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A wooden bridge, or causeway, which must have been constructed with great labour, leads from the river bank, across some flooded ground, to one of those circular hollows I have described, and on a plateau which juts out from its steep sides, is situated his cottage, and certainly a more convenient and picturesque site for a house could not have been selected. A steep ascent leads from the back of his house to an extensive table-land, of the rich soil which always accompanies the trap formation; at the southern extremity of which, and entirely sheltered by woods from the prevailing winds, he has cultivated a few acres, chiefly by his own exertions. He finds it so difficult to retain natives for any time at a steady employment, that he has almost abandoned engaging them. In fact they can so easily maintain themselves by the produce of their own land, which only requires the attention and labour of a few weeks, and as they can obtain the few luxuries they require by the sale of pigs at Auckland, they are loath to abandon an independent mode of life for one of regular daily labour, unless tempted to it by high wages. As cheap labour is indispensable to a settler living so far from a market, Mr. M. has confined himself to growing wheat for his own consumption, which he grinds by a handmill, and directs his attention chiefly to rearing of cattle, for which he is most advantageously situated, having the command of an immense extent of table-land, conveniently dotted with woods. There is a most magnificent prospect from the summit of a rising ground near his farm--in front the great dividing chain between the Waikato country and the Manukau, covered with one continuous forest, stretched westward to the sandhills on the coast, and was lost, to the east, in the lofty hills above Waketewai, 33 on the Gulf of Hauraki, while the Taupiri, a subsidiary chain, running southward, formed a connecting link between these and the sea-range, as we may designate the mass of mountains, of many miles in breadth, lining the west coast, on a spur of which we now stood, the whole enclosing an immense basin, across which the glittering Waikato, issuing from the pass of Taupiri, through which it has forced its way, wound its serpentine course, having on its right bank the Maramarua plain, in the centre of which the Waikari 34 Lake, a splendid sheet of water, gleamed under the setting sun, and on the left bank an equal extent of level country was spread out, adorned by the picturesque lake of Wangape, 35 and several minor

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sheets of water. But in viewing this glorious natural scene, a sense of its almost utter solitude weighs heavily on the mind, for it is not inhabited by more than a few hundred natives, scattered here and there along the course of the river. What a field of employment for thousands in Britain and Ireland, who are now, by all accounts, pining in want and hopeless poverty; for an industrious population could reclaim and cultivate the greater part of this vast tract, and the natives, with the exception of certain spots, could be easily induced to part with it. The lakes have navigable, though tortuous, outlets to the river, into which numerous streams, equally available to boats or canoes, empty themselves. A more suitable place for extensive settlements could nowhere be found; and as I have before remarked, a canal might easily be formed to connect the Waikato with the Manukau, and by that means convey the produce of this country to a market. Imagination could almost picture the river covered with boats and barges, and lined with villages--the plains dotted with farmhouses, and the whole one scene of cultivation and animated industry. Table-lands, similar to the one on which we stood, extended eastward to the Pukatea, several miles distant, and stretched coastwise for a long way, until they merged with wooded hills; and in the course of time, though now chiefly covered with tall fern, thousands of cattle could find pasturage over them. A shower fell during the evening, the first since the beginning of November, a very unusual occurrence in New Zealand, where the dry season seldom sets in until the end of December.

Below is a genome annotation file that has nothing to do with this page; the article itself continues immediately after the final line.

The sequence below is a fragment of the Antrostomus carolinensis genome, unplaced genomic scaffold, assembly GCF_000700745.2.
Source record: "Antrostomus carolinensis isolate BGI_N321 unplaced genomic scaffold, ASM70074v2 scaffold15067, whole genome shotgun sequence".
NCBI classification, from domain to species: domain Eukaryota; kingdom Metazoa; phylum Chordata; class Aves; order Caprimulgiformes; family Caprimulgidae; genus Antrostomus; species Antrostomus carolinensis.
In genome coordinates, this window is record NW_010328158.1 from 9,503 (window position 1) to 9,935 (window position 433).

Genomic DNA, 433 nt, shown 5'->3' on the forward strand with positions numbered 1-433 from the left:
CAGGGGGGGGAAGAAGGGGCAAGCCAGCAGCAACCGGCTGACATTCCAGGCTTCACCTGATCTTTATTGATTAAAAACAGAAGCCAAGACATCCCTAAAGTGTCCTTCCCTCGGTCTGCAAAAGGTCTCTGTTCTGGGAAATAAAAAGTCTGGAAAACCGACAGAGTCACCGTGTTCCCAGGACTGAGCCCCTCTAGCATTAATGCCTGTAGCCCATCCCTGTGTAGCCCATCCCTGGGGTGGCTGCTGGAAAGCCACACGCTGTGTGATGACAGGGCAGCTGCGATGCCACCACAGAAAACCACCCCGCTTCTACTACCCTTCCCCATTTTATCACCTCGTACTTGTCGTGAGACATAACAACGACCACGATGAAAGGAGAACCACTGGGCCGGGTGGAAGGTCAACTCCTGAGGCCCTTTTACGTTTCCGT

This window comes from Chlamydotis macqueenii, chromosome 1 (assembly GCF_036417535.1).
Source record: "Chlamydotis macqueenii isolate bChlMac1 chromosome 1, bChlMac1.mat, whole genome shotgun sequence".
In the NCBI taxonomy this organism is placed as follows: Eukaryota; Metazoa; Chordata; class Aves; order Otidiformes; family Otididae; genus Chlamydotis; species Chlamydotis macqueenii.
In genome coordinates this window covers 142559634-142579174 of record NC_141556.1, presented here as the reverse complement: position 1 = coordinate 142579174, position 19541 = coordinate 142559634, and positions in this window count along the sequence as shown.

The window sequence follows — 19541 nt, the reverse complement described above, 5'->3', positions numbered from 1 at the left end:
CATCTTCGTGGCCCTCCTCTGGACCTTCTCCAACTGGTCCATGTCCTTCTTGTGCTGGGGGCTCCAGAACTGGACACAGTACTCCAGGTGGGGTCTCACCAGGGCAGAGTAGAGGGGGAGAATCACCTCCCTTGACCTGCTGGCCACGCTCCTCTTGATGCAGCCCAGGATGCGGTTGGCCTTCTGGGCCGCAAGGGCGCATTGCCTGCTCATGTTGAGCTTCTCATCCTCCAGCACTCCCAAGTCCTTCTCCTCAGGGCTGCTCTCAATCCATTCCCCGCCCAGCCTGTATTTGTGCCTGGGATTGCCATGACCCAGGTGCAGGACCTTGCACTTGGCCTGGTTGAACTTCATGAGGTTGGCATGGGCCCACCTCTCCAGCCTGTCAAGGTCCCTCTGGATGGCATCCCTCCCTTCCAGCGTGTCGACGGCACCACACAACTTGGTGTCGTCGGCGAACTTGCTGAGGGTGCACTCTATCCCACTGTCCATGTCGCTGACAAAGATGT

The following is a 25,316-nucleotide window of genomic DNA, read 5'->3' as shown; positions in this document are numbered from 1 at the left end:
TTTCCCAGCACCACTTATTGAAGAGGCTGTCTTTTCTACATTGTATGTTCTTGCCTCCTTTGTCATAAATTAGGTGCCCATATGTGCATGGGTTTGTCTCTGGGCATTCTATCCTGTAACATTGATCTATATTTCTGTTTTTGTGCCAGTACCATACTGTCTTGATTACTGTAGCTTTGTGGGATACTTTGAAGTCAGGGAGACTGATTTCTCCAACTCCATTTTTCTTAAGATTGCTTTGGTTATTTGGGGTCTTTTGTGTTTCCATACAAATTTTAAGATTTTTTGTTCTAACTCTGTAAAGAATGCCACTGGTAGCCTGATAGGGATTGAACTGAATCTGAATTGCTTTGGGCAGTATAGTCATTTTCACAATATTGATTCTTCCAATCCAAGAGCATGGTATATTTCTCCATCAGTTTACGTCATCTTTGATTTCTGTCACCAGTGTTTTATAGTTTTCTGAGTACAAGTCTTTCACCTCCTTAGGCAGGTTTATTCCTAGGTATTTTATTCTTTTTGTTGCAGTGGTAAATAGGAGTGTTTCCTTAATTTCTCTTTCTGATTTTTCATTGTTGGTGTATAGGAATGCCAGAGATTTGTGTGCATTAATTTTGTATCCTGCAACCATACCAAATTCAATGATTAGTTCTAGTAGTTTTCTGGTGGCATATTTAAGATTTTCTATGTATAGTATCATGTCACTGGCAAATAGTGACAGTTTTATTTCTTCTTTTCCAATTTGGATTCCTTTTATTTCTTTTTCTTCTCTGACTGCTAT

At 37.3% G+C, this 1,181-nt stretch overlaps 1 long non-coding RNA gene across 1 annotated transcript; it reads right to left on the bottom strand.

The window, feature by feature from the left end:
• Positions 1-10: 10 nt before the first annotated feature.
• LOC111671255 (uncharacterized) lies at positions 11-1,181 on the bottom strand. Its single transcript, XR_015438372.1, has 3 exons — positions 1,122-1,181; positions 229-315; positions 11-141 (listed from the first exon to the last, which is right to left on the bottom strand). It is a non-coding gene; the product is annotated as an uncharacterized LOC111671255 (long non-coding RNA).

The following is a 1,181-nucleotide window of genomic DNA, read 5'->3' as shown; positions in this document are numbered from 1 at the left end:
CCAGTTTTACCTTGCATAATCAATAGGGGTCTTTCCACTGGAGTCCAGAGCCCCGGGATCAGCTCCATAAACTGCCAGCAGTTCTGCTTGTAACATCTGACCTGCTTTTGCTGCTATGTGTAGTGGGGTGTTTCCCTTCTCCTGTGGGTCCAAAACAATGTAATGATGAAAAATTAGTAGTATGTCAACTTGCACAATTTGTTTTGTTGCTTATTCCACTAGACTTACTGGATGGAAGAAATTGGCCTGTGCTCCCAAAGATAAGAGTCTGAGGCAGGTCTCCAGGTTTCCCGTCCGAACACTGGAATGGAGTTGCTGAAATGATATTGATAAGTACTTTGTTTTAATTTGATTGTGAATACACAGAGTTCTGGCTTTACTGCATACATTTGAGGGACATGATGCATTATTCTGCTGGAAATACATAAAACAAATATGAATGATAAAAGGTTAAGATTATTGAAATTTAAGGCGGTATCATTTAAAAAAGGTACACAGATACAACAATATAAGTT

Dec. 25. The morning was bright and beautiful, and resisting the invitation of our hospitable host to spend Christmas Day with him, we prepared to continue our voyage, by cutting extempore masts and booms, from the adjacent wood, making sails of our blankets, and twisting flax into ropes, in order to take advantage of a brisk sea-breeze which blew up the river.

A short distance beyond Paparama, a wall of trap-rock rises abruptly from the left bank, running parallel to the river for half a mile, and on the opposite side, a stratified sandstone rock projects, covered with shrubs and creeping plants, forming, together, a very picturesque pass. Islands now began to appear, generally covered with flax and towi towi, 36 a species of reed with long drooping leaves, and bearing evidence of having been submerged in the winter-floods, notwithstanding which, they were formerly cultivated